When service members separate from the military as they retire or are discharged, they receive a form called DD214 at their final out-processing appointment.
Occasionally, this DD Form 214 may have one or more mistakes that go unnoticed.
These military record mistakes can be corrected with a form called the DD215.
Here are 5 things you need to know about the DD215 form.
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1. Importance Of DD Form 214
To understand the purpose of the DD215 form, it’s essential to understand the importance of DD Form 214.
All veterans are issued a DD-214 by the Defense Department upon retirement or separation from the U.S. military.
During the final out-processing appointment, before transitioning to civilian status, the service member reviews a copy of their DD Form 214.
This is important to ensure that the DD214 is accurate and correct.
The Report of Separation form contains essential information to verify a veteran’s military service so they can receive benefits, retirement pay, employment, and organizational memberships.
This form stipulates the condition of discharge, including:
In addition, the DD214 contains information regarding rank, military education and job specialty, medals and awards, and total creditable service.
Most DD214 errors are caught and corrected when the pre-finalized copy is reviewed at the final out-processing appointment.
However, some veterans may notice subsequent mistakes on their official DD214 copy.
Thankfully, these mistakes can be corrected with the DD215 form.
2. Purpose Of Form DD215
The official name of DD215 is DD Form 215, Correction To DD Form 214.
Therefore, its purpose is to correct any errors or mistakes that appear on a veteran’s DD214.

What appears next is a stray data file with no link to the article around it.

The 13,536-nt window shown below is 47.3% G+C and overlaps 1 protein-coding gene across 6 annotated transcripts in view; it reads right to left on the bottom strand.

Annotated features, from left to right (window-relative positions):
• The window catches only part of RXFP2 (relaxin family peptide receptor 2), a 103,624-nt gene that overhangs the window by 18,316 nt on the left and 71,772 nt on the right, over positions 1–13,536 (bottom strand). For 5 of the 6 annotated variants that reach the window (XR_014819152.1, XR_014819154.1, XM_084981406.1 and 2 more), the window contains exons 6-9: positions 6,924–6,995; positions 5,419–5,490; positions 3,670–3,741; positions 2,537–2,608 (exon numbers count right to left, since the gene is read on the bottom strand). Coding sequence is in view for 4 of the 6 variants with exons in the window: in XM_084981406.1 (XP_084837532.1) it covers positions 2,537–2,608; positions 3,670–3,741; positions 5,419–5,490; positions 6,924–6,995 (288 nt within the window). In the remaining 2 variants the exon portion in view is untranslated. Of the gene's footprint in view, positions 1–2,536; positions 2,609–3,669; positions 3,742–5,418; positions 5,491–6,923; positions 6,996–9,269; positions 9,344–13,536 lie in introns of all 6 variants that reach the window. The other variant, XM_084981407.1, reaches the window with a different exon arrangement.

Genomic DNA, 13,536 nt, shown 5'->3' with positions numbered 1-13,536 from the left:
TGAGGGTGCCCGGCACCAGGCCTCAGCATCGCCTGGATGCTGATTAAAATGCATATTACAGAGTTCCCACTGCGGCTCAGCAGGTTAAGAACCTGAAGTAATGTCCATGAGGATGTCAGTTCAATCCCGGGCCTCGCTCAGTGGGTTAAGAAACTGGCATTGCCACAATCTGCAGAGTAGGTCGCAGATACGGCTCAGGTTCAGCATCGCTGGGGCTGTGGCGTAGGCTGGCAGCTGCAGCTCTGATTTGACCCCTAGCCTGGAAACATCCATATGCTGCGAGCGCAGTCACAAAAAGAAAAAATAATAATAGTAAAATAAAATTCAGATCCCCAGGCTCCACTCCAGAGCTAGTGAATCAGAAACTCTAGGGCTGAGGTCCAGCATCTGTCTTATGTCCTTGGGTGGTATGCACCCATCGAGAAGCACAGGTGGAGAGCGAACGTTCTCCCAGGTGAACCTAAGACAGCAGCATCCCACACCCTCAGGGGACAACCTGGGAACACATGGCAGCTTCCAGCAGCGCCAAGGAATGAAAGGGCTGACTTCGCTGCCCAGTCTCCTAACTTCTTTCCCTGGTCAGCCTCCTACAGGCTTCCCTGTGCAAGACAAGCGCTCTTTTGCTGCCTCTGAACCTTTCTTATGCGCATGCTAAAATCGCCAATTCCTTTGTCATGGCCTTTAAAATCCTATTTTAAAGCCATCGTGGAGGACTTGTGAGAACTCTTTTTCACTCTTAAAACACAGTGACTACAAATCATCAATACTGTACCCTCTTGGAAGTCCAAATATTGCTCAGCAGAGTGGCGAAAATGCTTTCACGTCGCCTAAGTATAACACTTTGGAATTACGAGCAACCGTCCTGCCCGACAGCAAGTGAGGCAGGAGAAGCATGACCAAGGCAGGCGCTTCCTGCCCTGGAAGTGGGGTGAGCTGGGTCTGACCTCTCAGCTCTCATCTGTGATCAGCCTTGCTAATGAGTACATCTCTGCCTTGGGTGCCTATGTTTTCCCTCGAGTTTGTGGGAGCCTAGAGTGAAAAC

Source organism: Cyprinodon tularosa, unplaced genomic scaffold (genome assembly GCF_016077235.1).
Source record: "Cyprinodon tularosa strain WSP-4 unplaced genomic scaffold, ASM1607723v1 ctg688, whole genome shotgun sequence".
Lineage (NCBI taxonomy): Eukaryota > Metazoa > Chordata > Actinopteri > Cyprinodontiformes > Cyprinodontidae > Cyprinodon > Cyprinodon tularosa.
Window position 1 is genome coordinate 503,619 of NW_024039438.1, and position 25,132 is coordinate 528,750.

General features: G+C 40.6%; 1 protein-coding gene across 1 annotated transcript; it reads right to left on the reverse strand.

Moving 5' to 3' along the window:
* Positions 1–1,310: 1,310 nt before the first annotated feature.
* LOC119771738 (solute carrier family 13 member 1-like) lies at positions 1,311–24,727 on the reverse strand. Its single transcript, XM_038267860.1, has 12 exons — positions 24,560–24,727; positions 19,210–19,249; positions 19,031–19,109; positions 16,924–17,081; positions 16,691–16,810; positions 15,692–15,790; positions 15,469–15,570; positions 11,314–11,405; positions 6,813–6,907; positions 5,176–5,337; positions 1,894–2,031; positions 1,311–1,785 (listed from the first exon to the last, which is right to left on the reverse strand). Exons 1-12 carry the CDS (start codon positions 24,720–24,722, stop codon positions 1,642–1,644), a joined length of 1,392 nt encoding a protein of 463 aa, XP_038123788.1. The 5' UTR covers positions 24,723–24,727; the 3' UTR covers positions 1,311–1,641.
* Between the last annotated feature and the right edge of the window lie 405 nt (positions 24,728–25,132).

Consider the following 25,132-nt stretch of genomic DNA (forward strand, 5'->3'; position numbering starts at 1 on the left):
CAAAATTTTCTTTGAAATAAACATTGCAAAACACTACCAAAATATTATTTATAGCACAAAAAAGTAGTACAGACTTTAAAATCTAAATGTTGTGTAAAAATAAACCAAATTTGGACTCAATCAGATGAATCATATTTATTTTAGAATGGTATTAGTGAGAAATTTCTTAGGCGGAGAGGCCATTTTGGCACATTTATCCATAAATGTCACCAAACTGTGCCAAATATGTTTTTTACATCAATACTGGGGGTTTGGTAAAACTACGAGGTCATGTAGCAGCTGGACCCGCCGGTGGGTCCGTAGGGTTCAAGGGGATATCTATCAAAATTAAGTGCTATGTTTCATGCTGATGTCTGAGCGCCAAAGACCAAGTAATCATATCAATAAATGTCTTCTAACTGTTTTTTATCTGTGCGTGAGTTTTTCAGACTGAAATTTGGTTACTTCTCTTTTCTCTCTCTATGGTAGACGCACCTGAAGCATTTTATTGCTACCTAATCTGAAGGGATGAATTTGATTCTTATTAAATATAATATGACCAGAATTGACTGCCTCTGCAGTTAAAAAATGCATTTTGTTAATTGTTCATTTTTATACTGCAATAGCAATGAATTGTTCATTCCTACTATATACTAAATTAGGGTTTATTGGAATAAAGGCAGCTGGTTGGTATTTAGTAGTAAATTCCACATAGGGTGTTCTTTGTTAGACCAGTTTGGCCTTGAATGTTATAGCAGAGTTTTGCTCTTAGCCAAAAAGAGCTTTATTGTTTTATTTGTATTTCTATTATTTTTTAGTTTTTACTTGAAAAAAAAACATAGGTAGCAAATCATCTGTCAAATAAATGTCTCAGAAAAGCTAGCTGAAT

Since the DD Form 214 represents a service member’s separation paperwork from the military, it’s essential that the information be free of errors.
However, if changes or corrections need to be made to a veteran’s DD214, the DD Form 215 is available to implement them.
First, the former service member must submit a request for correction using the DD215.
A copy of the DD214 must be submitted as well (not the original document).
In nearly all cases, supporting details must be provided as they relate to any erroneous information on the DD Form 214.
This may include copies of supportive documentation such as birth certificates, social security card, marriage license, divorce decree, court orders, and more.
Providing such supportive documentation will help streamline the processing of the DD215 and enhance a smooth path to approving DD214 corrections.
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3. How To Obtain And Submit A DD Form 215
As advised by the U.S. Department of Veterans Affairs, former service members who need to correct their military records can obtain a DD Form 215 through MilConnect.
The DD215 can be accessed via MilConnect with a DS Login.
Once signed in to MilConnect, veterans can navigate to Defense Personnel Records Information, select their personnel file, and then select DD215 in the Document Index section.
Veterans should be aware that any requested changes made on the DD Form 215 are not automatically applied to their DD Form 214.